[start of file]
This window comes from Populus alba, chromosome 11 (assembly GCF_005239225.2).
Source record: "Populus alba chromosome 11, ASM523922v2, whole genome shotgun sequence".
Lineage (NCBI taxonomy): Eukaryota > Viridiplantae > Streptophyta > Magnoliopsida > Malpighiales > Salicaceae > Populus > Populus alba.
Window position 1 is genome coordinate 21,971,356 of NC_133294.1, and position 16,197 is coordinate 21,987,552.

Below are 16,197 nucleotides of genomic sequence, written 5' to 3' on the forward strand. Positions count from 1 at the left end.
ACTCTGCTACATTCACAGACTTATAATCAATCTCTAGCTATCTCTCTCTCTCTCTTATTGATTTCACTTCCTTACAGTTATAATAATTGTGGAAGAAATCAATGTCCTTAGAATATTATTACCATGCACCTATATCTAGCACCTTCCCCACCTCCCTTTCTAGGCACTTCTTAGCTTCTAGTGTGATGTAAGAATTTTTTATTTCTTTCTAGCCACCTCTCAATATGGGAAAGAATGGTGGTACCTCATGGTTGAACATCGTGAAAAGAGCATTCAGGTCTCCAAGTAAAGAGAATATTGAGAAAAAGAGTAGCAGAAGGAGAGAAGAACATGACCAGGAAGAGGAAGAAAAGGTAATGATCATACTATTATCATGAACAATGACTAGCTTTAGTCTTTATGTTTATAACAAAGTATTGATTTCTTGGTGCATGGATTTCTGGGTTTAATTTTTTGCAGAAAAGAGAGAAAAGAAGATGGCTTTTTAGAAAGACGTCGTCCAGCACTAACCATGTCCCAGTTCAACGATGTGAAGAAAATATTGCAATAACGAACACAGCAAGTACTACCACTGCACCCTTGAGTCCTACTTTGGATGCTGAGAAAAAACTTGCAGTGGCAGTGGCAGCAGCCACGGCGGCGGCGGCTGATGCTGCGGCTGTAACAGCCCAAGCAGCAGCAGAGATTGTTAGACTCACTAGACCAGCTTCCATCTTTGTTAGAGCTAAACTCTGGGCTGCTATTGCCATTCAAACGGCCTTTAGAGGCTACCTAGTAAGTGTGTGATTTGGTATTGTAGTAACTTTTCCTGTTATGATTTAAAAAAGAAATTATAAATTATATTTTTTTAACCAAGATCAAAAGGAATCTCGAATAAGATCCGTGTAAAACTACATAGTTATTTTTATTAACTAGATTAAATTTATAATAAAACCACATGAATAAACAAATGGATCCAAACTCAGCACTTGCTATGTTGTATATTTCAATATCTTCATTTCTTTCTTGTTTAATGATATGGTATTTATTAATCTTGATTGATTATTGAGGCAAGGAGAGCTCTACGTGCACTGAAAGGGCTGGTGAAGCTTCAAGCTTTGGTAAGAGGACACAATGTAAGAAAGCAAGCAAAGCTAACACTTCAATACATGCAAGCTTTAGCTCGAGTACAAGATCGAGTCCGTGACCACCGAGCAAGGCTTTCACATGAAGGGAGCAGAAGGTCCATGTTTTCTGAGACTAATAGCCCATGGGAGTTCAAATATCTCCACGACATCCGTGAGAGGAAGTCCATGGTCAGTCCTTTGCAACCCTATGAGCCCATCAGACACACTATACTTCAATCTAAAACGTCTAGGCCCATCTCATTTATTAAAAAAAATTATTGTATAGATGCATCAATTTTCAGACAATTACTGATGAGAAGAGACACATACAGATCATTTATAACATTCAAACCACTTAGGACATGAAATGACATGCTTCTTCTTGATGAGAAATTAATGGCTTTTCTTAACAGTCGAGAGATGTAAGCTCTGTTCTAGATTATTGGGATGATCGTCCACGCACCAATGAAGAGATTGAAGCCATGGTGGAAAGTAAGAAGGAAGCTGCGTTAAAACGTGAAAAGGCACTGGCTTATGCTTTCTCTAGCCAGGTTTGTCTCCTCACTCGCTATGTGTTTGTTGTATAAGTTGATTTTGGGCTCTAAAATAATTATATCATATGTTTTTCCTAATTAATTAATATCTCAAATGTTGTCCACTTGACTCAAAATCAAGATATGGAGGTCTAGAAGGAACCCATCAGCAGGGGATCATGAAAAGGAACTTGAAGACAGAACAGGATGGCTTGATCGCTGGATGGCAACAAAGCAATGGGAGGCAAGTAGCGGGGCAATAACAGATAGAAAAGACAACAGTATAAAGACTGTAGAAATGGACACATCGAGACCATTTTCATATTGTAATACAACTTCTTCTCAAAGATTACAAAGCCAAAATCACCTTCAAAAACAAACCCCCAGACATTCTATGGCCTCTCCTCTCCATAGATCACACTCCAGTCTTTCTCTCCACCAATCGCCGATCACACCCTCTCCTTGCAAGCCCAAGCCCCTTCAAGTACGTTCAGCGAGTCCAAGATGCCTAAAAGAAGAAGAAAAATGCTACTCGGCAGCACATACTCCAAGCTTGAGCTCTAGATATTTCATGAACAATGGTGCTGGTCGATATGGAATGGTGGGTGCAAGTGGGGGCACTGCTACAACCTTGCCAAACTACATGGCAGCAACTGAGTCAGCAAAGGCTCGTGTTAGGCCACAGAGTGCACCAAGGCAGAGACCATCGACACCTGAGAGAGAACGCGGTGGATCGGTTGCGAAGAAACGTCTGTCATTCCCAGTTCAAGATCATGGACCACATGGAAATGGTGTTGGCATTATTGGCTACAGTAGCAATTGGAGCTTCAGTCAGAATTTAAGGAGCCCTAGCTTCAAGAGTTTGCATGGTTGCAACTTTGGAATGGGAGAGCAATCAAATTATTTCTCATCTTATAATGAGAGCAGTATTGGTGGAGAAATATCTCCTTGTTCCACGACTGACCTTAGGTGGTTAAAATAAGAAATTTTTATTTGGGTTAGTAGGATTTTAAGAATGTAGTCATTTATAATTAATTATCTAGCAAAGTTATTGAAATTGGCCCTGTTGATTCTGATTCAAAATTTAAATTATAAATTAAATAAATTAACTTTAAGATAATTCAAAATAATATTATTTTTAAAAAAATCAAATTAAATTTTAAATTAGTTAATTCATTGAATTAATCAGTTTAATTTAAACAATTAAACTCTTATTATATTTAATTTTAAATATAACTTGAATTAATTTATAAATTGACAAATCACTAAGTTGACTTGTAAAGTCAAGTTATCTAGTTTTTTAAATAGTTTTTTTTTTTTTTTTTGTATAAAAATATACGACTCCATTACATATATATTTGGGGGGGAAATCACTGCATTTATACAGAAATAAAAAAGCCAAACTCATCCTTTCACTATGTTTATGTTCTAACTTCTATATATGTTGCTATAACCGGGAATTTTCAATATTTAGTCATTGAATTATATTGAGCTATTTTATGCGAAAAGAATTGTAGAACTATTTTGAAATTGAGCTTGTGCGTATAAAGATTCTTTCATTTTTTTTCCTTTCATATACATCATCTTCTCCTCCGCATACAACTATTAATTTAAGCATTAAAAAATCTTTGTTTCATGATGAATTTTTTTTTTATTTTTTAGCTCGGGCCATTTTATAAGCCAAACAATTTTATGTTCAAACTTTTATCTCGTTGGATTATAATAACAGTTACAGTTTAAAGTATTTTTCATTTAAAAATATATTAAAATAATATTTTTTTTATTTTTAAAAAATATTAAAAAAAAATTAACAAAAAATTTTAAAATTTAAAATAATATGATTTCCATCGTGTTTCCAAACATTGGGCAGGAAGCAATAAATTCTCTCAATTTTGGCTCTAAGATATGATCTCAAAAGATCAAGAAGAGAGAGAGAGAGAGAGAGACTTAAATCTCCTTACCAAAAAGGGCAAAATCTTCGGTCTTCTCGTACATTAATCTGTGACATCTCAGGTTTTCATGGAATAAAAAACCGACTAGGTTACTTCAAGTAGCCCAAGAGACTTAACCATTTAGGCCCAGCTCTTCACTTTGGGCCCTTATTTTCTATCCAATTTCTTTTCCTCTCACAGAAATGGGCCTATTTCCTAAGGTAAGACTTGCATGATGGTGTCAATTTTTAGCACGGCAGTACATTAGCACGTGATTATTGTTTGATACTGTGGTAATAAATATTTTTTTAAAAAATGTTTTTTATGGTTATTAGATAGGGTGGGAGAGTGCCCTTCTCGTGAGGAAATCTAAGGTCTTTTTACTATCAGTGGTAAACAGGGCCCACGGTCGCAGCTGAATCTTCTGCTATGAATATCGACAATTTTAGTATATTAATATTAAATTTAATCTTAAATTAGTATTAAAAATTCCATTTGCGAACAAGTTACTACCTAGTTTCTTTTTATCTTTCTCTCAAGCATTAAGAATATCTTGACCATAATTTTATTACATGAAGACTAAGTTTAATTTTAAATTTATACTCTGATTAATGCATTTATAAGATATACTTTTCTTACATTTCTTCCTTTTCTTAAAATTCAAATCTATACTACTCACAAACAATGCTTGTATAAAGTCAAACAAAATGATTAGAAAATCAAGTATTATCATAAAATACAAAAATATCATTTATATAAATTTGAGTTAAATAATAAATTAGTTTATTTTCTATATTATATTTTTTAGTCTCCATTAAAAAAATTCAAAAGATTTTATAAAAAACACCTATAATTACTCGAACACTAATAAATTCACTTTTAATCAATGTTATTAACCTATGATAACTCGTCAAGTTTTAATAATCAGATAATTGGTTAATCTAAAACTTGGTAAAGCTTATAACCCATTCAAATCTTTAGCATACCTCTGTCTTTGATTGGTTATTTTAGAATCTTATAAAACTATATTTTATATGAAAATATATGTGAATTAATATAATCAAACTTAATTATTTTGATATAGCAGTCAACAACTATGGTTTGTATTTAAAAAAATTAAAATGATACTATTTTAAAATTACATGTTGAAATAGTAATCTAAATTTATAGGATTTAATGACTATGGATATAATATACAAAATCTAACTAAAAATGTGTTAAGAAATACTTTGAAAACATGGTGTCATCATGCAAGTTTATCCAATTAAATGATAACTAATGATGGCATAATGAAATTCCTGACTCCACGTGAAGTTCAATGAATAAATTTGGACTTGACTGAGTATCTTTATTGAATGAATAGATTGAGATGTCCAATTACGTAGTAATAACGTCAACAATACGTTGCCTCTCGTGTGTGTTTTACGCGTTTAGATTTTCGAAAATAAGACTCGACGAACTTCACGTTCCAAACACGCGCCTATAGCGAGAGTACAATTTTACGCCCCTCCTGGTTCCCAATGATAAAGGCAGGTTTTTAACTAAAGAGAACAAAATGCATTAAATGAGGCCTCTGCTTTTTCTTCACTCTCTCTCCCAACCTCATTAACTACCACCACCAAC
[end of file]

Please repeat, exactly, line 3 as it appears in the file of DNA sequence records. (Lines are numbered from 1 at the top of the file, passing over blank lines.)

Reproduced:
Lineage (NCBI taxonomy): Eukaryota > Viridiplantae > Streptophyta > Magnoliopsida > Malpighiales > Salicaceae > Populus > Populus alba.